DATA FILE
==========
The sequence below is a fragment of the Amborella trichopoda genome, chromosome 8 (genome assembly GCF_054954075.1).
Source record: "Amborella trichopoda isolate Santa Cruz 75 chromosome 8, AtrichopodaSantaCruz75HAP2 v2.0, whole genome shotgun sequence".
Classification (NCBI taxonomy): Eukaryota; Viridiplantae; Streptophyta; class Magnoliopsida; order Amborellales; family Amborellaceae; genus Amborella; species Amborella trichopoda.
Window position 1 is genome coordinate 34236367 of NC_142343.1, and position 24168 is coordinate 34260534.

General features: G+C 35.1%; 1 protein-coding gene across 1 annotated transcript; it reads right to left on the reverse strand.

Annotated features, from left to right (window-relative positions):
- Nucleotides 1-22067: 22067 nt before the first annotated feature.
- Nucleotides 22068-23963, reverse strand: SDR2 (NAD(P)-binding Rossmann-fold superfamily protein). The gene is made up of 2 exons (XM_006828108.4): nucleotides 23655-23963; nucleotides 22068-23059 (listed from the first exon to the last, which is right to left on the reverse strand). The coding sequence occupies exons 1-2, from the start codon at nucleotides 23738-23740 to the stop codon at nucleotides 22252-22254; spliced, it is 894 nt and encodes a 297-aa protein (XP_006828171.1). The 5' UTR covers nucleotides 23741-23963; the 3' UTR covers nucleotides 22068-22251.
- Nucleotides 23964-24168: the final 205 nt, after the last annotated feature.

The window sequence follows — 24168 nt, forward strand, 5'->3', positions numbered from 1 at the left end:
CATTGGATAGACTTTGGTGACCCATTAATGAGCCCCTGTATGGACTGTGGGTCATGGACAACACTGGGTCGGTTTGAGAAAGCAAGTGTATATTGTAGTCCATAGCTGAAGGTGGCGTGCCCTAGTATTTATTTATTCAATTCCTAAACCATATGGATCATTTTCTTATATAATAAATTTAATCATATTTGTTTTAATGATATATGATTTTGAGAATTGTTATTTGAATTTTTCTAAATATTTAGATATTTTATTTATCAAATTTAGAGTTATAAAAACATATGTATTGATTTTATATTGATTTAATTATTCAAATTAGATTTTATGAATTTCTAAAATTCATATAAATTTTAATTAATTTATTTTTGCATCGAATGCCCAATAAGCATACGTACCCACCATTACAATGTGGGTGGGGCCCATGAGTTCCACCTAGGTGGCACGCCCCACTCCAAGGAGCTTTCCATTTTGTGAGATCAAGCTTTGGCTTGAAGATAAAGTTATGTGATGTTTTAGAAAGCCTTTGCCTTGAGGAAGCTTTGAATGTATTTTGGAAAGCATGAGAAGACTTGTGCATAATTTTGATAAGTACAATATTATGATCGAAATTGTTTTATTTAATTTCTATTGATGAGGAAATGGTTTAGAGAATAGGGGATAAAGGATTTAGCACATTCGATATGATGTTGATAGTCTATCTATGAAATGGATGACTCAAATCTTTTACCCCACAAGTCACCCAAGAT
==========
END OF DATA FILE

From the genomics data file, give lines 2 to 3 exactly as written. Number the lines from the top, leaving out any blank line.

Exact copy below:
Source record: "Amborella trichopoda isolate Santa Cruz 75 chromosome 8, AtrichopodaSantaCruz75HAP2 v2.0, whole genome shotgun sequence".
Classification (NCBI taxonomy): Eukaryota; Viridiplantae; Streptophyta; class Magnoliopsida; order Amborellales; family Amborellaceae; genus Amborella; species Amborella trichopoda.